Tuesday 14 November 2023

Leadership and Subjectivity

When Moses arrived on the top of Mount Nebo in Jordan, how did he know this was the land he had announced to his people, the Promised Land? The objective truth is: he didn’t know. Perhaps the view is magnificent as we can see on the picture, but there were other people and other armies down there. It is reasonable to assume Moses got tired roaming through the desert for forty years. Otherwise, there was no objective fact indicating this was the end destination for his people.

The book of Exodus, which tells the story of Israel’s people leaving Egypt under Moses and his brother Aaron’s leadership, is a splendid manual on leadership. Don’t get me wrong, I don’t read the scriptures because they are useful. I read them because I love them. I love them because they are beautiful and because I feel like they could make me a better person. But for those of you who don’t love the scriptures, beware the book of Exodus contains all you need to know about leadership.

The Bible says Moses knew from God. But how does God speak to man? It never happens through objective reasoning. Moses didn’t have any useful objective data that would have allowed him to make a reasonably good decision. Moses knew almost nothing about the land in front of him and the strength of its armies. He needed to rely on his inner voice, through intuition, prayer, belly feeling, dreaming, sense of responsibility and love for his people, in short through his own subjectivity.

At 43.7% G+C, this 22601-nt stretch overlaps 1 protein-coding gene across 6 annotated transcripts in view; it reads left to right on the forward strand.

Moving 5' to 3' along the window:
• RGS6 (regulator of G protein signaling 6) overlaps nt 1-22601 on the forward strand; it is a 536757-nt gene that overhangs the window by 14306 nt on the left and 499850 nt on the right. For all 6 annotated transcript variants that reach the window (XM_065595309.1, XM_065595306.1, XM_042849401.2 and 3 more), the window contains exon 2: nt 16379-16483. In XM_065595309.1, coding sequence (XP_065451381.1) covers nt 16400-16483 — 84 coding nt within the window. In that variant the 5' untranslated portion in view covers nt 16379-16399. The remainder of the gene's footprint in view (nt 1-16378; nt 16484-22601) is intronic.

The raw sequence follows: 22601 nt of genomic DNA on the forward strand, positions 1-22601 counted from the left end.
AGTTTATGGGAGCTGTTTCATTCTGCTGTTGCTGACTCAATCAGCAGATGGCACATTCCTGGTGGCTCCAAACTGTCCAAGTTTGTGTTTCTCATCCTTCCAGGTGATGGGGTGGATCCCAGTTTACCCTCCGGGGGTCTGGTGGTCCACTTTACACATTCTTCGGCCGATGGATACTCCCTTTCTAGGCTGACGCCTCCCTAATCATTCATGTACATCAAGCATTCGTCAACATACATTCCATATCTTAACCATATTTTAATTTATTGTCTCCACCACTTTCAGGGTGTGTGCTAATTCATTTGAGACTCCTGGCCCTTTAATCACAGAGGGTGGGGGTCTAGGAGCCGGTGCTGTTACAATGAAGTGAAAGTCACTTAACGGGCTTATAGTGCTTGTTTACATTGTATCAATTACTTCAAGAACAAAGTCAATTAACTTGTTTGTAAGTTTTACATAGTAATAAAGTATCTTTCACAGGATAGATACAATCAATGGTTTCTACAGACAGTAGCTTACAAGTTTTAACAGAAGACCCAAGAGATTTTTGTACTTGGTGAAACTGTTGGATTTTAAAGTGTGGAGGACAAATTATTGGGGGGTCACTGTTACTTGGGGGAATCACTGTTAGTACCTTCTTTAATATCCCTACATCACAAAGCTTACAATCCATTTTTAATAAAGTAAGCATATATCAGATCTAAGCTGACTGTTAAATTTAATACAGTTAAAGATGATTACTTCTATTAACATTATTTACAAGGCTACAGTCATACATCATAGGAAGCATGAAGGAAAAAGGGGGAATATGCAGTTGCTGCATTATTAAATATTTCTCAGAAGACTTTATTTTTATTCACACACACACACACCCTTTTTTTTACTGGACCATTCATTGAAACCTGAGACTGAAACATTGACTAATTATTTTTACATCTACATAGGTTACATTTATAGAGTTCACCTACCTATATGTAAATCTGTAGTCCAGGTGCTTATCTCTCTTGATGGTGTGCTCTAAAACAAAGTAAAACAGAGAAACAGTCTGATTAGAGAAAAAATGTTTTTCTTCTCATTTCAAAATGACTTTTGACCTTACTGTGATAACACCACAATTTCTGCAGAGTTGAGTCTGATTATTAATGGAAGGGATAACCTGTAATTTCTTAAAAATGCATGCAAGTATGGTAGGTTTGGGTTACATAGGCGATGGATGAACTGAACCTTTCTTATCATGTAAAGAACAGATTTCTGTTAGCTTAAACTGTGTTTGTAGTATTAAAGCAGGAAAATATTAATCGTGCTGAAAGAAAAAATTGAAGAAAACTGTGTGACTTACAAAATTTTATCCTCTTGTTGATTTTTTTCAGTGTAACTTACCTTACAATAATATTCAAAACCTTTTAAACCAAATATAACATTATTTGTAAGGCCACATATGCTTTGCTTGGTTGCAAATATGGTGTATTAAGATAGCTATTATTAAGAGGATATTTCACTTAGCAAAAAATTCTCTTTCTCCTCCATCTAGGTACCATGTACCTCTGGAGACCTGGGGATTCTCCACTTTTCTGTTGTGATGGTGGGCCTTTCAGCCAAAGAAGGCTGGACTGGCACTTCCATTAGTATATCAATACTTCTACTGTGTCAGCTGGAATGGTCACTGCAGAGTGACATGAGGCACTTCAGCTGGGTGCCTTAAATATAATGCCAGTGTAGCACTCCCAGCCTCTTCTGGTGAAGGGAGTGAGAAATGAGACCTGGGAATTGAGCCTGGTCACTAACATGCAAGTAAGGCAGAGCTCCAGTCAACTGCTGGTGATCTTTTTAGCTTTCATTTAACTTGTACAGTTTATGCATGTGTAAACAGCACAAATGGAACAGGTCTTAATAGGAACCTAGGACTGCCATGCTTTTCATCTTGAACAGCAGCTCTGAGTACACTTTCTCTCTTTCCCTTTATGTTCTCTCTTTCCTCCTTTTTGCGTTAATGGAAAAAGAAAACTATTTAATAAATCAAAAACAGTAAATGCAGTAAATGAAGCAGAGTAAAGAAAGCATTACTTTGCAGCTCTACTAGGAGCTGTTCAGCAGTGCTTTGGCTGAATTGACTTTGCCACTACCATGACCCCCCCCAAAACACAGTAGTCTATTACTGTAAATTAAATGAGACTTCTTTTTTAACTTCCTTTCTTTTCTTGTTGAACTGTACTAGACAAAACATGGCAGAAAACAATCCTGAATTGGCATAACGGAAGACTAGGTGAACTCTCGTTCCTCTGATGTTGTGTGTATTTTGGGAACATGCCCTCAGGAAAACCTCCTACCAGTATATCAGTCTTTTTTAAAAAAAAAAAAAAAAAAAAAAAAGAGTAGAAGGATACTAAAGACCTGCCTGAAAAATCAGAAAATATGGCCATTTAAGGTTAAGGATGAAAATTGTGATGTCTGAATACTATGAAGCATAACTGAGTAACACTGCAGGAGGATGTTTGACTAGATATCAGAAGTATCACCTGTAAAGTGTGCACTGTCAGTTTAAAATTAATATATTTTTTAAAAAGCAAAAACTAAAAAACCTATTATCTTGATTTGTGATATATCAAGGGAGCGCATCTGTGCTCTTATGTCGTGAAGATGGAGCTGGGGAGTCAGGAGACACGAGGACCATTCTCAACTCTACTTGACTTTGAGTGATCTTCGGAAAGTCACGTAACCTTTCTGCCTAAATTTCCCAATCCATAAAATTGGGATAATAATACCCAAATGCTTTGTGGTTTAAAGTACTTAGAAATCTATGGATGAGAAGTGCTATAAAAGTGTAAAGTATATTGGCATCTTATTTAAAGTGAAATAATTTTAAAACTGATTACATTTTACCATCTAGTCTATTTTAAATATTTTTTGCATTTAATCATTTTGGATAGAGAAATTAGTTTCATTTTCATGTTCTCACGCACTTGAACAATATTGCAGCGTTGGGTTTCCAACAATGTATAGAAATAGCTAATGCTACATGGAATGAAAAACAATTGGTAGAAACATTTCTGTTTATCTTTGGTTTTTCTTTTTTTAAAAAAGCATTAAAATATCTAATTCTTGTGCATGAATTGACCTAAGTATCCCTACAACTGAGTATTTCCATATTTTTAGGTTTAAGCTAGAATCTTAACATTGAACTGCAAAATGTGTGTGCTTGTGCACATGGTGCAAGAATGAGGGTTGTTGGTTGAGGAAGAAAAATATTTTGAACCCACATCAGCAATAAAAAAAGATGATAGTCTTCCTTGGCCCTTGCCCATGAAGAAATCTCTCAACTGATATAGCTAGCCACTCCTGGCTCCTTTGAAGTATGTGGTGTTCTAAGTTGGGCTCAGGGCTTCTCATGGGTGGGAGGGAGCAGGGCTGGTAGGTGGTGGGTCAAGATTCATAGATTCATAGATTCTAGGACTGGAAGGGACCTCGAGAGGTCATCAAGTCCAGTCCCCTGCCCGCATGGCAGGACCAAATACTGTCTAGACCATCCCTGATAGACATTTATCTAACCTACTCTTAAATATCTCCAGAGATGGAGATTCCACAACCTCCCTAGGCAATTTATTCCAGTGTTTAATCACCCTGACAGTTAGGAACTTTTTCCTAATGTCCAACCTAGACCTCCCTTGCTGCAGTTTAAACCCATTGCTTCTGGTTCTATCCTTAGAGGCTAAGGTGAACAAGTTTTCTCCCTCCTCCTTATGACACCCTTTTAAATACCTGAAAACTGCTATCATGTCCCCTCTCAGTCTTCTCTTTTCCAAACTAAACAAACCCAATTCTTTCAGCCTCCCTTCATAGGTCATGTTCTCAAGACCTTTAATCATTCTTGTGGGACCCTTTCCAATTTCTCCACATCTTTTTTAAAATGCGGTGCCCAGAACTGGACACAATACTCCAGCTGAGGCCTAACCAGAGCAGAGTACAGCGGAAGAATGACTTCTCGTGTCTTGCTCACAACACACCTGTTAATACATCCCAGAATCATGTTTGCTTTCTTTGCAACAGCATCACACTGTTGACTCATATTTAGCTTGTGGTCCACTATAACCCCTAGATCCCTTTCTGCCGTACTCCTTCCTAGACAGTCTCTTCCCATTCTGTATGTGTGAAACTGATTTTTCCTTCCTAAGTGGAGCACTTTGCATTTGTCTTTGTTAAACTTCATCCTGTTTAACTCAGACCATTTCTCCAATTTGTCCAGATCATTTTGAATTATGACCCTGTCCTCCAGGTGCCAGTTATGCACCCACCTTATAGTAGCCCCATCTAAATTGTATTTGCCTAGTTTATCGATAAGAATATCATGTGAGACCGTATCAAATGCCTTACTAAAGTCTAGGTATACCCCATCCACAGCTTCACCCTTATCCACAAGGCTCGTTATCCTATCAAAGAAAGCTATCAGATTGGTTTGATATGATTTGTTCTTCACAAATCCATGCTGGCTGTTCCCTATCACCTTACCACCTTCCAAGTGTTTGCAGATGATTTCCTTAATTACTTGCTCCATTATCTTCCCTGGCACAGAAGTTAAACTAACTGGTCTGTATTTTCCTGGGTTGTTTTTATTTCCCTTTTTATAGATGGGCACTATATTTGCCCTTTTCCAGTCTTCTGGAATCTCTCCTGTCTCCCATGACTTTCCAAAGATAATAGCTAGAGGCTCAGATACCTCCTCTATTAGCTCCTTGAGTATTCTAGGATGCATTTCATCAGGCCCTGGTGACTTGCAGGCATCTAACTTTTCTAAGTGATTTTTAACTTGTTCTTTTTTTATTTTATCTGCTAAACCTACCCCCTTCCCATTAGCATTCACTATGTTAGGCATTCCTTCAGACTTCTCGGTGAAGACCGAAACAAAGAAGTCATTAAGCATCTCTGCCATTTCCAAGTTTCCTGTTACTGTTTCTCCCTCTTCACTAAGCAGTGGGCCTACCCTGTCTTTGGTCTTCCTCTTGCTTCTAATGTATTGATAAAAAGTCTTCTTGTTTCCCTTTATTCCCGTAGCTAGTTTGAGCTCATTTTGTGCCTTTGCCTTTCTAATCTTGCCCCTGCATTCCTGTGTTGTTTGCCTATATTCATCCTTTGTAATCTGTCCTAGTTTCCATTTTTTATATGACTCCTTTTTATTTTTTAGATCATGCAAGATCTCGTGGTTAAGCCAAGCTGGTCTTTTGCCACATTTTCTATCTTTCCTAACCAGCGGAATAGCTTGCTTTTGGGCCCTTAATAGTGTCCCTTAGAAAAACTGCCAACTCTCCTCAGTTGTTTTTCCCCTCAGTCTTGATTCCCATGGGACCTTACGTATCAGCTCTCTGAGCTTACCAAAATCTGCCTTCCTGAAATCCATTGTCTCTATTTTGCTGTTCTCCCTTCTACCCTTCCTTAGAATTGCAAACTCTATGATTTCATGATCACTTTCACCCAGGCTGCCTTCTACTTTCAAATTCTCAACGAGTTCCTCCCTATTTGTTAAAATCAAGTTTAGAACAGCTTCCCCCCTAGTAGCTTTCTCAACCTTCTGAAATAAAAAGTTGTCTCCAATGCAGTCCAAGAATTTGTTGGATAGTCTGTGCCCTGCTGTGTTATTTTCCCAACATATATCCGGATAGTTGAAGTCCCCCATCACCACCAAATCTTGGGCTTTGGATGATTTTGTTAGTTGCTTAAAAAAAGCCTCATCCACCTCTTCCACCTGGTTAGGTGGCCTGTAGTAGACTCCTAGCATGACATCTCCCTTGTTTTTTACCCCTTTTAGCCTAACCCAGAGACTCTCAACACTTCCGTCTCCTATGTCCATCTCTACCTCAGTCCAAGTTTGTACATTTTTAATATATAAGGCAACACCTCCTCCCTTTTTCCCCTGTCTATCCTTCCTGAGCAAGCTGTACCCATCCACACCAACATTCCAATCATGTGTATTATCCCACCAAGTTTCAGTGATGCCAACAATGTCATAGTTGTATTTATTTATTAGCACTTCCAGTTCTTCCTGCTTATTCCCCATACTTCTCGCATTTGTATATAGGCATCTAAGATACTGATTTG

If good leadership in difficult circumstances requires subjectivity, it has a serious implication for the leader. The people need to believe him. They need to give him the authority to rely on his personal subjective feelings. They will only do this if they believe he is good, wise and integer. And this belief is usually based on some common experience in extremely bad conditions, such as the experience in the Sinai desert. If the people’s belief gets lost through some negative experience, the leader becomes extremely vulnerable. The leadership crisis we observe today, is due to a lack of common experience in the desert and a lack of willingness to grant authority to someone else, usually because of our own narcissism. The conclusion of this blog is that in leadership, subjectivity is objectively required.

I also refer to my Dutch blogs Leadership and Love and Dreamers Who Do.

Picture: Mount Nebo, Jordan, 2023 Courtesy of Patricia Deneffe

Tuesday 17 October 2023

The Engineer’s Social Role

There is a history of the technical marvel IMEC in presentation form. In it, Professor Hugo De Man characterized his closest colleague the late Professor Roger Van Overstraeten as a ‘visionary Fleming’. According to Professor De Man, it had always been the intention "to put Flanders on the map of the industry of the future by training a generation of engineers who, in addition to a solid scientific basis, also have an eye for the social and economic progress of the people."